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Shropshire Still Reliving Seasons in Hell With Your Texas Rangers. Now, With Extra 'Roids!

Shropshire Still Reliving Seasons in Hell With Your Texas Rangers. Now, With Extra 'Roids!

My favorite sports book of all time is Mike Shropshire's Seasons in Hell: With Billy Martin, Whitey Herzog and The Worst Baseball Team in History -- The 1973-1975 Texas Rangers. We excerpted the book in 1996, and Michael Hogue's original artwork accompanying the piece still hangs in my office -- that's it at right. (Michael gave me a sweet deal.) Anyway, long story short, a Friend of Unfair Park sends word that the former Fort Worth Star-Telegram-er is still writing about the Strangers -- this time for Slate, which is blessed this afternoon with a story that asks and (kinda, sorta?) answers the question, "How did A-Rod's Rangers become ground zero for baseball's steroids scandal?" A sampling of the man's greatness, required reading for all who love and loathe our team in equal amounts.

While I wouldn't wish a stint with the Rangers on any man, my patience with A-Rod vanishes when he drags the weatherman into the equation. "You know, it was hot in Texas every day," Rodriguez said to [Peter] Gammons by way of explanation for his doping. "It was over 100 degrees. You know, you felt like -- without trying to over-investigate what you're taking -- can I have an edge, just to get out there and play every day?"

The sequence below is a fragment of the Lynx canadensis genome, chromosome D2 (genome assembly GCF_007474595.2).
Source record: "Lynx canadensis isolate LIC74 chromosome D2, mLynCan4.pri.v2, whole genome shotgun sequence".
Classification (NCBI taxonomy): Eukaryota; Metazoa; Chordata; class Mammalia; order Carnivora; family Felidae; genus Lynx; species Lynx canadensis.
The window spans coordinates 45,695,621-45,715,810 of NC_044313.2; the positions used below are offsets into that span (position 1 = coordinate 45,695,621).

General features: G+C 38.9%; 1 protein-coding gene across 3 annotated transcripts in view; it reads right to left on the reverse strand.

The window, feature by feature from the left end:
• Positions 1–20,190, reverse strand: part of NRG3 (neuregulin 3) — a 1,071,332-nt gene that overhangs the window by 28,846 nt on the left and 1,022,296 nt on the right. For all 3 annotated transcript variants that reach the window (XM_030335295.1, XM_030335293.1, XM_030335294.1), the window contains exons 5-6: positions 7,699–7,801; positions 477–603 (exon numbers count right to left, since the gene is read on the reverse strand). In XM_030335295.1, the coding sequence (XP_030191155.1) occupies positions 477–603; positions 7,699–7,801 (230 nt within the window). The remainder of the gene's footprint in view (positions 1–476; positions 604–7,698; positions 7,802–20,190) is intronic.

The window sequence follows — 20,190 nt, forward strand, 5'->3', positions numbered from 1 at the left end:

If A-Rod had bothered to ask around, he would have learned a local folk remedy to defeat the heat. It's called a Fort Worth Air Conditioner, and it consists of a large plastic cup filled with tequila on the rocks, colored by a couple of tablespoons of orange juice. Rangers players had relied on that concoction for three decades, and nobody ever heard a single one of them carp about life within the world's largest sauna. That was the old Arlington Stadium, with its shadeless metal stands configured like a gravel pit, where the scoreboard thermometer once hit 120 degrees Fahrenheit in the first inning of a night game.


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